The United Nations (UN) has unanimously voted to adopt a resolution calling for online privacy to be recognised as a human right.
The gesture is politically notable because it shows the world is willing to be seen to do something in the wake of The Year Of Snowden.
The resolution extends the general human right of privacy to the online world and clearly takes aim at the USA for its recently-revealed activities in clause 4, which “Calls upon all States” to perform the following actions.
(a) To respect and protect the right to privacy, including in the context of digital communication;
(b) To take measures to put an end to violations of those rights and to create the conditions to prevent such violations, including by ensuring that relevant national legislation complies with their obligations under international human rights law;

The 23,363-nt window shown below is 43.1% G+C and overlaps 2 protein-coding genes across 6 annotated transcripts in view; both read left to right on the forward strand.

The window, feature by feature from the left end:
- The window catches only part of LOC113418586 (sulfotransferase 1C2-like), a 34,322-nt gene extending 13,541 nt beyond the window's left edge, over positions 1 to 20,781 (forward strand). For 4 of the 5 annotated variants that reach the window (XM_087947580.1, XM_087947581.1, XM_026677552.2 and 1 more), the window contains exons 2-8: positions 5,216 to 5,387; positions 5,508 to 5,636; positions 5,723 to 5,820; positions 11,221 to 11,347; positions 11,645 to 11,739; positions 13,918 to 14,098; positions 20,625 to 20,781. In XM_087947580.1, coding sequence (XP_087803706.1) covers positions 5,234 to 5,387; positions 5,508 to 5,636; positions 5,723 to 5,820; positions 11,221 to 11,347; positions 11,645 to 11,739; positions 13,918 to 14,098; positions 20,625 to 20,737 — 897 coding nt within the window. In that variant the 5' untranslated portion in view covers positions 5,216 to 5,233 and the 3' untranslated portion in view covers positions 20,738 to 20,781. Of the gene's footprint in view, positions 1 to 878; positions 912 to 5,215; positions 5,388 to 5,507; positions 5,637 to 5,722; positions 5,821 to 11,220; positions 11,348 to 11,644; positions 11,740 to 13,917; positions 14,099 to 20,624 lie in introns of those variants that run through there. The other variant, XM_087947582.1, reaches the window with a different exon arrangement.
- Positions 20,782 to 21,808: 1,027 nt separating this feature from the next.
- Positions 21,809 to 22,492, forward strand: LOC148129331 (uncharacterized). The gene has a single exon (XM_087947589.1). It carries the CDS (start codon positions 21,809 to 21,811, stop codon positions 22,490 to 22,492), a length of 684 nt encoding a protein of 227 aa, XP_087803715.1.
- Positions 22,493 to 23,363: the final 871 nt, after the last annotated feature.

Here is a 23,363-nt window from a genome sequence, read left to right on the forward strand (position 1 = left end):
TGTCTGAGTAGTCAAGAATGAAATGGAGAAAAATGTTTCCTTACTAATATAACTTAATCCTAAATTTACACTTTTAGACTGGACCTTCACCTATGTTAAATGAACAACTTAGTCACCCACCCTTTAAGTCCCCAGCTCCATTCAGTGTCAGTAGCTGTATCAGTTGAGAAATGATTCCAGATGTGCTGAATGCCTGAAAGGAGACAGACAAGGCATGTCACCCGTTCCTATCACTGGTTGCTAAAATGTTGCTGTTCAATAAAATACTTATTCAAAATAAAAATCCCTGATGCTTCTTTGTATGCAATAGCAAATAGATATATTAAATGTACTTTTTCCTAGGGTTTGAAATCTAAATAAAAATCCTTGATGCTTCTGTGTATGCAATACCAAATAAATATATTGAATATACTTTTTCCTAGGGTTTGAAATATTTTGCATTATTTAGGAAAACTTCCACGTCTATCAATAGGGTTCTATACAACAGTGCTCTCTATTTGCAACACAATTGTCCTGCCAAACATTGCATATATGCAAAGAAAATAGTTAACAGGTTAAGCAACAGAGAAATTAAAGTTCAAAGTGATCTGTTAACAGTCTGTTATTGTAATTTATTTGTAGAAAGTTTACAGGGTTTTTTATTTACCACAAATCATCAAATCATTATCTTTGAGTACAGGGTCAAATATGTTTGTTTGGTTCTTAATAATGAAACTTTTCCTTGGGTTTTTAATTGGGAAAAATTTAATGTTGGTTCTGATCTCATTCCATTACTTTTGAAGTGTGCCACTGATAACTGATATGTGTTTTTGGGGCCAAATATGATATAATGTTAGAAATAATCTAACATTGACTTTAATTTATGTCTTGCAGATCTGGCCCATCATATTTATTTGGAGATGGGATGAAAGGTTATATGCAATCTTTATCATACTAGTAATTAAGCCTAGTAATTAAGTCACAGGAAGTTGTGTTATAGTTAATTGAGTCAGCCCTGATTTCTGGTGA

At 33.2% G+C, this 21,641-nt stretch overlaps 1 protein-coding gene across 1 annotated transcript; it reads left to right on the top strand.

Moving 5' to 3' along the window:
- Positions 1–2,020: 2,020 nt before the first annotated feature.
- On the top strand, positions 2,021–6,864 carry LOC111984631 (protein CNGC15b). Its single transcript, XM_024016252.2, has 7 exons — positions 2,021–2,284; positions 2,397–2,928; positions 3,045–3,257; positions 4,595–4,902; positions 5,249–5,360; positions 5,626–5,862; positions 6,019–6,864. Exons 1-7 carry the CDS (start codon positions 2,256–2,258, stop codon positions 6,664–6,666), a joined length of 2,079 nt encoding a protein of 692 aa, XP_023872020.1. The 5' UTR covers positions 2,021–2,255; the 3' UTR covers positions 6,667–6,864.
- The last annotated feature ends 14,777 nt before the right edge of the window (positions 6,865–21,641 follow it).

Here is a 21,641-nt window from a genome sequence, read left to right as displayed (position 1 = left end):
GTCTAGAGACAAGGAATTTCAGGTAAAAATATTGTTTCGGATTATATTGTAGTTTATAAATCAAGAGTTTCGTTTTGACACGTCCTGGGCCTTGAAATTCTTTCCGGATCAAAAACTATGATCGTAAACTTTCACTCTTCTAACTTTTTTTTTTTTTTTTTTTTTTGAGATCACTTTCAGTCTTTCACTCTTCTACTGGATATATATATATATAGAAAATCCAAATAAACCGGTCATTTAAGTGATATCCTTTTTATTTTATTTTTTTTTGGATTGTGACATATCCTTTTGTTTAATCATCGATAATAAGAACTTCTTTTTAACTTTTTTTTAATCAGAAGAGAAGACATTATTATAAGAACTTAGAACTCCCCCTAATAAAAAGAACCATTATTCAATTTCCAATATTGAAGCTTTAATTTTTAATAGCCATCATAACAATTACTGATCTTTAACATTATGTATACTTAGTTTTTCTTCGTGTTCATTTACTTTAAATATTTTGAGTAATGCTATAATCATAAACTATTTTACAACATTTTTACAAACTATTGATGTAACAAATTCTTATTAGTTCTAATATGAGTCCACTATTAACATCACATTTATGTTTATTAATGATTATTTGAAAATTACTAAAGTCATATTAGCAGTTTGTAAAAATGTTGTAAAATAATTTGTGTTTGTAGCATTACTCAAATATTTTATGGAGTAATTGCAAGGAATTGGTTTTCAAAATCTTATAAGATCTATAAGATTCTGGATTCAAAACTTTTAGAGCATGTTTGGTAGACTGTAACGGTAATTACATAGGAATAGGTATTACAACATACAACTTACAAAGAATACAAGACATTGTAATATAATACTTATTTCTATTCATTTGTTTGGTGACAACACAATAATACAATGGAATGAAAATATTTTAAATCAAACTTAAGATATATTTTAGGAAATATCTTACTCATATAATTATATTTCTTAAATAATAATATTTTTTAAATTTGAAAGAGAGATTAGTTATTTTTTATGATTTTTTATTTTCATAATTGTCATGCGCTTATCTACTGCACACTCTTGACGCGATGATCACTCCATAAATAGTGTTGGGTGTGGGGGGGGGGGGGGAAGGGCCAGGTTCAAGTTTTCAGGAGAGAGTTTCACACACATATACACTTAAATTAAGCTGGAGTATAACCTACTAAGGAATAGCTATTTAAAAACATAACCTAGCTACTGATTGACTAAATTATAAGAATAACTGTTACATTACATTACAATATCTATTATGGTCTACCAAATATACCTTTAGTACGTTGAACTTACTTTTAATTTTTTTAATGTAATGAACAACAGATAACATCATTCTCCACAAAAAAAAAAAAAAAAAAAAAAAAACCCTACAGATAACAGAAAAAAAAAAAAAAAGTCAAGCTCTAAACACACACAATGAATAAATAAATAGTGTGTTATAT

(c)To review their procedures, practices and legislation regarding the surveillance of communications, their interception and collection of personal data, including mass surveillance, interception and collection, with a view to upholding the right to privacy by ensuring the full and effective implementation of all their obligations under international human rights law;
(d) To establish or maintain existing independent, effective domestic oversight mechanisms capable of ensuring transparency, as appropriate, and accountability for State surveillance of communications, their interception and collection of personal data;
Sadly, UN resolutions of this sort aren't binding and can be flouted without consequence.
On the upside, the UN has explicitly recognised “that the same rights that people have offline must also be protected online, including the right to privacy” and noted that “the global and open nature of the Internet and the rapid advancement in information and communication technologies as a driving force in accelerating progress towards development in its various forms”.
Those aren't unhelpful things for humanity's closest thing to a collective representative body to have uttered. ®